A proud rocky headland overlooks a sandy Bay. Today, the beach is busy with people enjoying the fresh sea air: walking dogs, swimming in the sea, kayaking or coasteering. Atop the rocky headland, with tall granite cliffs that were formed millions of years ago, is a tiny white cottage that was originally built during the 18th century as a fortification to protect the Island from invasions.
Nestled in the granite cliffs are hidden treasures from a time when the landscape here was very different. This was a landscape where tundra-like plains stretched out as far as the eye can see towards the horizon, during a time where rivers ran across the Channel between England and France. Evidence from this site suggests that Neanderthals hunted mammoth and woolly rhino for around 250,000 years in the Ice Age. This place’s name, Cotte, is Jèrriais for cave, which is fitting for the site. The past climate record of this site tells us how the environment has changed over hundreds of thousands of years.
La Cotte de St Brelade (La Cotte) is a key site in European prehistory, preserving one of the best records of Neanderthal behaviour from over a quarter of a million years ago in the Ice Age past. Situated on a granite headland on Jersey’s south west coast, the collapsed cave and granite ravines of La Cotte provided a home for Neanderthal hunters-gatherers for over 200,000 years.
Since ancient stone tools were first found at the site in 1881, stunning discoveries have been made by successive generations of archaeologists. La Cotte provided early fossil evidence for Neanderthal people, exciting records of their use of fire, and heaps of bone which showed how they could work together to hunt Ice Age megafauna such as mammoth and woolly rhinoceros.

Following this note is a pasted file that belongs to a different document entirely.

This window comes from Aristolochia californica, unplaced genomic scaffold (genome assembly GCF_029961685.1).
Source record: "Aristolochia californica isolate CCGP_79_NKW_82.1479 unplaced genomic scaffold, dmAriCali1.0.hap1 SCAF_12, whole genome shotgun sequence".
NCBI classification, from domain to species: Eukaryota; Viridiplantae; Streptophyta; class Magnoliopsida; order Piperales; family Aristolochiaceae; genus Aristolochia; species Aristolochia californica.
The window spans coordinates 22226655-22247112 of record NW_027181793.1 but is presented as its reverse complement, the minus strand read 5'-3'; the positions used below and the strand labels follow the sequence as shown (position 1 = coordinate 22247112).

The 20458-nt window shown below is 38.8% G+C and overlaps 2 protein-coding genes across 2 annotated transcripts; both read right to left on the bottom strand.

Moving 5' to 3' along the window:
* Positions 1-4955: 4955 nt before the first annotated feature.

In 2010, the Ice Age Island team began to survey La Cotte de St Brelade, determining both that the site contained further Neanderthal archaeology and that it was under threat from significant coastal erosion. Since then, Jersey Heritage and the Société Jersiaise have worked with engineering teams from the Channel Islands and UK to transform the site into a place that is both safe to work in and secure from further damaging erosion. The engineering project represents a bold and innovative response to the effects of sea level rise and climate change and provides an opportunity to safeguard an internationally important scientific record. It has also opened the way for renewed large-scale archaeological research.
La Cotte de St Brelade preserves a unique record of our closest human relatives. Now, for the first time in the site’s history, it is possible to safely excavate within this massive site. In the summer of 2019 the Ice Age Island team initiated the first stage of this project with a short intense season focussed on the west ravine. From this first season researchers gained valuable information which will help shape a long-term project, bringing the west ravine under new understanding, leading to new discoveries, and protecting the archaeology.